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The Honolulu Advertiser

Posted on: Wednesday, October 3, 2001

Man sentenced to life for Waikiki slaying

By David Waite
Advertiser Staff Writer

A man who was found guilty almost a year ago of manslaughter for the April 2000 strangling death of another man in a Waikiki apartment was sentenced yesterday to life in prison with the possibility of parole.

A manslaughter conviction normally carries a maximum sentence of 20 years, but Circuit Judge Virginia Crandall granted a request by city Deputy Prosecutor Jeff Albert for the extended term based on what Albert said was Kennard Montez's continued propensity toward violence.

Montez, 39, was accused of luring Henry Paoa, 47, to his apartment in the Waipuna condominium early on April 6, 2000, under the guise of providing Paoa, a cocaine user, with drugs.

The prosecution maintained that a struggle ensued in which Montez, gouged out both of Paoa's eyes before strangling him.

Montez, a lawyer licensed to practice in Arkansas, maintained during the trial that Paoa, a producer for the Olelo public access television channel, was the aggressor and that he killed him in self defense. Paoa was found to have cocaine and methamphetamine in his system.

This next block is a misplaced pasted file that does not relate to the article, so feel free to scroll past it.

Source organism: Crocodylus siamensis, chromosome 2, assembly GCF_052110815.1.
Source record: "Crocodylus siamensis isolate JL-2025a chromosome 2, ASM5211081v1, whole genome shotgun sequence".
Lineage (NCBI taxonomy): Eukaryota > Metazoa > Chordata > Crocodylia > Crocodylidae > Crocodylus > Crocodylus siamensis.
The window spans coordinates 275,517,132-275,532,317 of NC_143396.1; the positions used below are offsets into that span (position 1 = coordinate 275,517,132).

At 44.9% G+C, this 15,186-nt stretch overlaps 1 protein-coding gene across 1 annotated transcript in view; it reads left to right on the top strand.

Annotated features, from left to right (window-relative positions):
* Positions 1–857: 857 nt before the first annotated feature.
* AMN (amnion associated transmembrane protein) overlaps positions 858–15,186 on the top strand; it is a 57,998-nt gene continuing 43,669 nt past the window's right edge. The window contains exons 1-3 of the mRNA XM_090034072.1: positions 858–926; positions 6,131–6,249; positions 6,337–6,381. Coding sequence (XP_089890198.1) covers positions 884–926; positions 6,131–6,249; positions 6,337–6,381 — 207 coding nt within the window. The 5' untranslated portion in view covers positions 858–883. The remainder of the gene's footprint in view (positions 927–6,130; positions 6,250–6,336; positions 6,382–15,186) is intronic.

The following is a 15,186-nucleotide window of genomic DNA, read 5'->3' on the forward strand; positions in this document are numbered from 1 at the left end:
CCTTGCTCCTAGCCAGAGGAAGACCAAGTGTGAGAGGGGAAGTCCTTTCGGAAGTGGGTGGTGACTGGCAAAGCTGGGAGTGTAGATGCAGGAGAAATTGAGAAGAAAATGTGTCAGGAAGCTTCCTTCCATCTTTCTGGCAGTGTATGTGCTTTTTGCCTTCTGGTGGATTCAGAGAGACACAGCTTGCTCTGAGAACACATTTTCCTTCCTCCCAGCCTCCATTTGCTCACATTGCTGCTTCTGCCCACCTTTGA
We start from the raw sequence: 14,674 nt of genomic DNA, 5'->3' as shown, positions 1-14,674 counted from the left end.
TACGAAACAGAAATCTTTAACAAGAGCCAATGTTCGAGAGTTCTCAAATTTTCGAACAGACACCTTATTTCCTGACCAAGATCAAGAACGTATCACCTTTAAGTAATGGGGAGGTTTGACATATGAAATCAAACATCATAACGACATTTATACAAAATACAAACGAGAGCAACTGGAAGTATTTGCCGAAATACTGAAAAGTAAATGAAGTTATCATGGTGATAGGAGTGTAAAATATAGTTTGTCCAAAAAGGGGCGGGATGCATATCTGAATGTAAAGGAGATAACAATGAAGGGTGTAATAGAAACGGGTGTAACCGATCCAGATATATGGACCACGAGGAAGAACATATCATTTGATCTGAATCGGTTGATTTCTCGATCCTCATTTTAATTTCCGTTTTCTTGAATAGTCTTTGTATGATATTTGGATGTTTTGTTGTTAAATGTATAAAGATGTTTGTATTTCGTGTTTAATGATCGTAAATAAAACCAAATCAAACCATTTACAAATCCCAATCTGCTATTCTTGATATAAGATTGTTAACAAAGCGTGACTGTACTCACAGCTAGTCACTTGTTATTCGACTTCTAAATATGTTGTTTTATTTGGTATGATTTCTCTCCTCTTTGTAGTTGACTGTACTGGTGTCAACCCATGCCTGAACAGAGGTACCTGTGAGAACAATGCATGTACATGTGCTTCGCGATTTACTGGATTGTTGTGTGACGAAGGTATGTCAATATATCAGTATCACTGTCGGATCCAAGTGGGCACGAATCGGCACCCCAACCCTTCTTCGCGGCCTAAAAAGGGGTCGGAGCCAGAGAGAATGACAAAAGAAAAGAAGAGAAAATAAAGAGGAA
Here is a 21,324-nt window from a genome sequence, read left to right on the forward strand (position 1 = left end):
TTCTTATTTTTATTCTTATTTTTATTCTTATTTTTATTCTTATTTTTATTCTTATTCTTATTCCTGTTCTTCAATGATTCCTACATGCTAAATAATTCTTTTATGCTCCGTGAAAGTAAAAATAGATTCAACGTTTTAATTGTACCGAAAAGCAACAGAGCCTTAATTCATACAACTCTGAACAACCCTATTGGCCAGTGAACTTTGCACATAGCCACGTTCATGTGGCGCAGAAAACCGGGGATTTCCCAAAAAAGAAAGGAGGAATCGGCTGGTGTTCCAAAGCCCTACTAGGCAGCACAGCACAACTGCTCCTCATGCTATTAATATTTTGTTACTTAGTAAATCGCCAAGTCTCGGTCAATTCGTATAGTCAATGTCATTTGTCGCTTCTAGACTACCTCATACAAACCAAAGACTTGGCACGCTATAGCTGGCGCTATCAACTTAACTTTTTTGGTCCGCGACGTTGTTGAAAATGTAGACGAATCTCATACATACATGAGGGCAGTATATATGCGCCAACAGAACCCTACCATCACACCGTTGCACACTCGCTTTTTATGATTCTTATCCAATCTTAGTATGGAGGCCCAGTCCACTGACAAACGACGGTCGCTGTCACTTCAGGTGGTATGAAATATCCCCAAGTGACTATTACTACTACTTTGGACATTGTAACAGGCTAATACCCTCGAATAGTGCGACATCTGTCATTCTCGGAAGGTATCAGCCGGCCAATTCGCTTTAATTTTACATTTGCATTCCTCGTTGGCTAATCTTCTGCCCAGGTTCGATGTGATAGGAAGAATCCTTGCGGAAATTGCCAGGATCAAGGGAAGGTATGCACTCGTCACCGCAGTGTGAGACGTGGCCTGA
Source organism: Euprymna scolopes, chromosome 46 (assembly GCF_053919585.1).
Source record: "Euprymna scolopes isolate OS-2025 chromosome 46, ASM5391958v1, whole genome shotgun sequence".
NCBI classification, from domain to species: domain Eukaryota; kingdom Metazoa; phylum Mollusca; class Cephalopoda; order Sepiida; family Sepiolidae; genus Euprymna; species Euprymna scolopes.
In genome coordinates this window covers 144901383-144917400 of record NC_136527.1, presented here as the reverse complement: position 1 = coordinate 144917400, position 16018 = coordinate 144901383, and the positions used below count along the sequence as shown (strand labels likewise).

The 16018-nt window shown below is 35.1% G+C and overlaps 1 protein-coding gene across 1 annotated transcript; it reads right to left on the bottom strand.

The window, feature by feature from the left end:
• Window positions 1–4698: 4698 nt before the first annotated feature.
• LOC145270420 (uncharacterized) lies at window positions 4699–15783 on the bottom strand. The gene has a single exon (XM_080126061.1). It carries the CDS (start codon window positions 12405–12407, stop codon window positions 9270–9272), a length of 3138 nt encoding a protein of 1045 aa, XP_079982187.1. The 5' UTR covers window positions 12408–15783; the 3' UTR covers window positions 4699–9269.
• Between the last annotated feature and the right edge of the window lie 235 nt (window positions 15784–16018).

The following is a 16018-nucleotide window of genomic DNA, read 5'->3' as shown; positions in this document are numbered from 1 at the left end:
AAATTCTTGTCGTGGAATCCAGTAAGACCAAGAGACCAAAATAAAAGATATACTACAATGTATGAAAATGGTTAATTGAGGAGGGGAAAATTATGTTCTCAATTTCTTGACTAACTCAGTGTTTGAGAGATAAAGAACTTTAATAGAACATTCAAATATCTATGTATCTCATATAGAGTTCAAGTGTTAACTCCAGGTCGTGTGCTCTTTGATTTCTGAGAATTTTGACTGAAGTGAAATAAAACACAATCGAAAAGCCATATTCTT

Albert yesterday said that of three mental health experts who examined Montez, two concluded that he "represented a serious risk of violence" in the future.

An investigation into Montez's past showed that he had been involved in a number of violent acts, "including one other alleged homicide" although he was never convicted in connection with those incidents, Albert said. One of the doctors who evaluated Montez concluded he had a condition called "explosive violence disorder," Albert said.

Deputy Public Defender Todd Eddins, Montez's lawyer, declined comment yesterday. He had argued that Montez didn't have previous convictions and could not be sentenced under Hawai'i law to an extended term.

Albert said he fully expects Eddins to appeal Montez's life sentence. It will be up to the Hawai'i Paroling Authority to determine how much of the life sentence Montez must serve before he is eligible for parole.